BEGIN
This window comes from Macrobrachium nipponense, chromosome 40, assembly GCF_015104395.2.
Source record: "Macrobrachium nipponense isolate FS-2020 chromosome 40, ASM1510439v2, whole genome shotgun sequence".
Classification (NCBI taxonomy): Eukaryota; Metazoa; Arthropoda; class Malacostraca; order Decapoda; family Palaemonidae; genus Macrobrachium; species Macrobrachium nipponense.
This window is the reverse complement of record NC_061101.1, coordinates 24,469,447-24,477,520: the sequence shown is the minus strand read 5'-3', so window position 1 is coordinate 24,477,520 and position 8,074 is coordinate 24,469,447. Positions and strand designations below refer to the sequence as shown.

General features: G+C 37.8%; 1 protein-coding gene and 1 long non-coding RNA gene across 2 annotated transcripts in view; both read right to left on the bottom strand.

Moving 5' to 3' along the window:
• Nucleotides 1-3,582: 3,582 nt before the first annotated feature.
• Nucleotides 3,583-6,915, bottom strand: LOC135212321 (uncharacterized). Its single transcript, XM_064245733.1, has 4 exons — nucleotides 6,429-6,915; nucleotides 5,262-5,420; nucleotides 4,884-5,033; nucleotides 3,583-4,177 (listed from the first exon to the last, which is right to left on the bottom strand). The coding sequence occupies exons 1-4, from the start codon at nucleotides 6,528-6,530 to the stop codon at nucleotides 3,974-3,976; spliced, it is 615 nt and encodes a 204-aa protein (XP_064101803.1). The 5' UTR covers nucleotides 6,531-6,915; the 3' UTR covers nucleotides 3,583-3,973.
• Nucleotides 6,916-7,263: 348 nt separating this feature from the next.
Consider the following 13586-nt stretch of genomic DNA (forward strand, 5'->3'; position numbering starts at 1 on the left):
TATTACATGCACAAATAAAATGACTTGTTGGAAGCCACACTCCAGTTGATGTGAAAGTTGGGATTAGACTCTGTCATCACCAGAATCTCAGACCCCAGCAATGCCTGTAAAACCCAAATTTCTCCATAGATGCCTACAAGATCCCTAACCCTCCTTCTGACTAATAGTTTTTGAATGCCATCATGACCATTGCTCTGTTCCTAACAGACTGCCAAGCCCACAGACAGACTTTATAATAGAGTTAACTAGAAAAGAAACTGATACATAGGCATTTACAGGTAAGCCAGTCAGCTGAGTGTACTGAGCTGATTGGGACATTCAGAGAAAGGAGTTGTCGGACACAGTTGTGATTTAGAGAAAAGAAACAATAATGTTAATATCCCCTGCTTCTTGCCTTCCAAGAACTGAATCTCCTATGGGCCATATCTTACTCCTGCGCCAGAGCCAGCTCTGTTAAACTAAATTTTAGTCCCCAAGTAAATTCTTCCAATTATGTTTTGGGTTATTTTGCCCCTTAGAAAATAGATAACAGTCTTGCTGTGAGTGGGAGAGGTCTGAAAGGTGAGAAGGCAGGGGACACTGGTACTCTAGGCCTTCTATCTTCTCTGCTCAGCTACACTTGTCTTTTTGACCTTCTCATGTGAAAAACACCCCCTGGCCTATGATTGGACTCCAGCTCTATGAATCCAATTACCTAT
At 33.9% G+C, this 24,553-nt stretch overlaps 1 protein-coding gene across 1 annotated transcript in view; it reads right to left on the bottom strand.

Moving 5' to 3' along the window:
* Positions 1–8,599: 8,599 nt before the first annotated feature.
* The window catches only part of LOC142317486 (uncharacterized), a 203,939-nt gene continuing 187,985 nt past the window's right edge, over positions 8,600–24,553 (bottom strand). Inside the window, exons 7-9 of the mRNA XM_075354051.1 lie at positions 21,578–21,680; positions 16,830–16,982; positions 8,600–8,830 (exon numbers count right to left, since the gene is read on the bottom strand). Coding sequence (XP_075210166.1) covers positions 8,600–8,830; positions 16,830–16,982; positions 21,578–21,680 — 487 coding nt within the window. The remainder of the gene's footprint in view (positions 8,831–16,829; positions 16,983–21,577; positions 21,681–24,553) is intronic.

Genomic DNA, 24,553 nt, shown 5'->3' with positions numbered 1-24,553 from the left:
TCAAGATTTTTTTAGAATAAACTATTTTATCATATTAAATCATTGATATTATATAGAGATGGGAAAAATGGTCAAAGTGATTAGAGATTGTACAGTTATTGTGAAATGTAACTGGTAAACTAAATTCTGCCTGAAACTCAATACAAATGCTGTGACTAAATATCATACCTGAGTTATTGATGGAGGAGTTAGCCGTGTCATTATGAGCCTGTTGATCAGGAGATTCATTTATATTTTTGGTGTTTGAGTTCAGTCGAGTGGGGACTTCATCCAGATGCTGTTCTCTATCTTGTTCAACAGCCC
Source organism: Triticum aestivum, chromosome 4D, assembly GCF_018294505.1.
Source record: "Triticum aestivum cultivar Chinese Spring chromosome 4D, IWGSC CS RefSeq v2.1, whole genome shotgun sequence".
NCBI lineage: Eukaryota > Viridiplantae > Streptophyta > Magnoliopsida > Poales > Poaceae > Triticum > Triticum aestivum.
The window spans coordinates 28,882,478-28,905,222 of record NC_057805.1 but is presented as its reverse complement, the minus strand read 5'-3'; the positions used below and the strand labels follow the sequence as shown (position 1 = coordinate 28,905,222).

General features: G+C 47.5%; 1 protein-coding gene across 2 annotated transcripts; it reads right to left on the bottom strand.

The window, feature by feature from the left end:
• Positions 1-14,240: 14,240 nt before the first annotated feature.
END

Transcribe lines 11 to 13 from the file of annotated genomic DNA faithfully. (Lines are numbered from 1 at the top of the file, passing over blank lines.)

TATTACATGCACAAATAAAATGACTTGTTGGAAGCCACACTCCAGTTGATGTGAAAGTTGGGATTAGACTCTGTCATCACCAGAATCTCAGACCCCAGCAATGCCTGTAAAACCCAAATTTCTCCATAGATGCCTACAAGATCCCTAACCCTCCTTCTGACTAATAGTTTTTGAATGCCATCATGACCATTGCTCTGTTCCTAACAGACTGCCAAGCCCACAGACAGACTTTATAATAGAGTTAACTAGAAAAGAAACTGATACATAGGCATTTACAGGTAAGCCAGTCAGCTGAGTGTACTGAGCTGATTGGGACATTCAGAGAAAGGAGTTGTCGGACACAGTTGTGATTTAGAGAAAAGAAACAATAATGTTAATATCCCCTGCTTCTTGCCTTCCAAGAACTGAATCTCCTATGGGCCATATCTTACTCCTGCGCCAGAGCCAGCTCTGTTAAACTAAATTTTAGTCCCCAAGTAAATTCTTCCAATTATGTTTTGGGTTATTTTGCCCCTTAGAAAATAGATAACAGTCTTGCTGTGAGTGGGAGAGGTCTGAAAGGTGAGAAGGCAGGGGACACTGGTACTCTAGGCCTTCTATCTTCTCTGCTCAGCTACACTTGTCTTTTTGACCTTCTCATGTGAAAAACACCCCCTGGCCTATGATTGGACTCCAGCTCTATGAATCCAATTACCTAT
At 33.9% G+C, this 24,553-nt stretch overlaps 1 protein-coding gene across 1 annotated transcript in view; it reads right to left on the bottom strand.

Moving 5' to 3' along the window: